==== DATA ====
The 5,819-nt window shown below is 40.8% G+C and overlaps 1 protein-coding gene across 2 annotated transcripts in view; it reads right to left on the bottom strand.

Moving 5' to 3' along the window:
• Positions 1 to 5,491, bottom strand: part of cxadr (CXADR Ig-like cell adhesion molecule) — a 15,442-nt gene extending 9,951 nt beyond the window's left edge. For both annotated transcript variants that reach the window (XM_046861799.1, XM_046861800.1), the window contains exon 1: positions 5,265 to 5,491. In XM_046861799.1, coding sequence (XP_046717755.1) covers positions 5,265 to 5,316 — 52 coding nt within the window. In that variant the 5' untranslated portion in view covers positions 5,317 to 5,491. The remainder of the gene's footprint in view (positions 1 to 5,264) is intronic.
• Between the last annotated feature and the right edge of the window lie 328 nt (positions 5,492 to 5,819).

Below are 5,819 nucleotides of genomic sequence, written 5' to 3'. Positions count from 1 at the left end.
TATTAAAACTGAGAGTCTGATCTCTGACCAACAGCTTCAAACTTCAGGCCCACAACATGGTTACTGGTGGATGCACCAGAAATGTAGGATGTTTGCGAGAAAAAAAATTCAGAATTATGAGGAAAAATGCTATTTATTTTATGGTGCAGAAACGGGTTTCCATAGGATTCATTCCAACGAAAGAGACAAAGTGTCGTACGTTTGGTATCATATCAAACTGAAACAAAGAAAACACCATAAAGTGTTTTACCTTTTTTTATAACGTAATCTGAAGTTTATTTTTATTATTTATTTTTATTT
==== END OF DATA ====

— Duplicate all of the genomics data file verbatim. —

The 5,819-nt window shown below is 40.8% G+C and overlaps 1 protein-coding gene across 2 annotated transcripts in view; it reads right to left on the bottom strand.

Moving 5' to 3' along the window:
• Positions 1 to 5,491, bottom strand: part of cxadr (CXADR Ig-like cell adhesion molecule) — a 15,442-nt gene extending 9,951 nt beyond the window's left edge. For both annotated transcript variants that reach the window (XM_046861799.1, XM_046861800.1), the window contains exon 1: positions 5,265 to 5,491. In XM_046861799.1, coding sequence (XP_046717755.1) covers positions 5,265 to 5,316 — 52 coding nt within the window. In that variant the 5' untranslated portion in view covers positions 5,317 to 5,491. The remainder of the gene's footprint in view (positions 1 to 5,264) is intronic.
• Between the last annotated feature and the right edge of the window lie 328 nt (positions 5,492 to 5,819).

Below are 5,819 nucleotides of genomic sequence, written 5' to 3'. Positions count from 1 at the left end.
TATTAAAACTGAGAGTCTGATCTCTGACCAACAGCTTCAAACTTCAGGCCCACAACATGGTTACTGGTGGATGCACCAGAAATGTAGGATGTTTGCGAGAAAAAAAATTCAGAATTATGAGGAAAAATGCTATTTATTTTATGGTGCAGAAACGGGTTTCCATAGGATTCATTCCAACGAAAGAGACAAAGTGTCGTACGTTTGGTATCATATCAAACTGAAACAAAGAAAACACCATAAAGTGTTTTACCTTTTTTTATAACGTAATCTGAAGTTTATTTTTATTATTTATTTTTATTT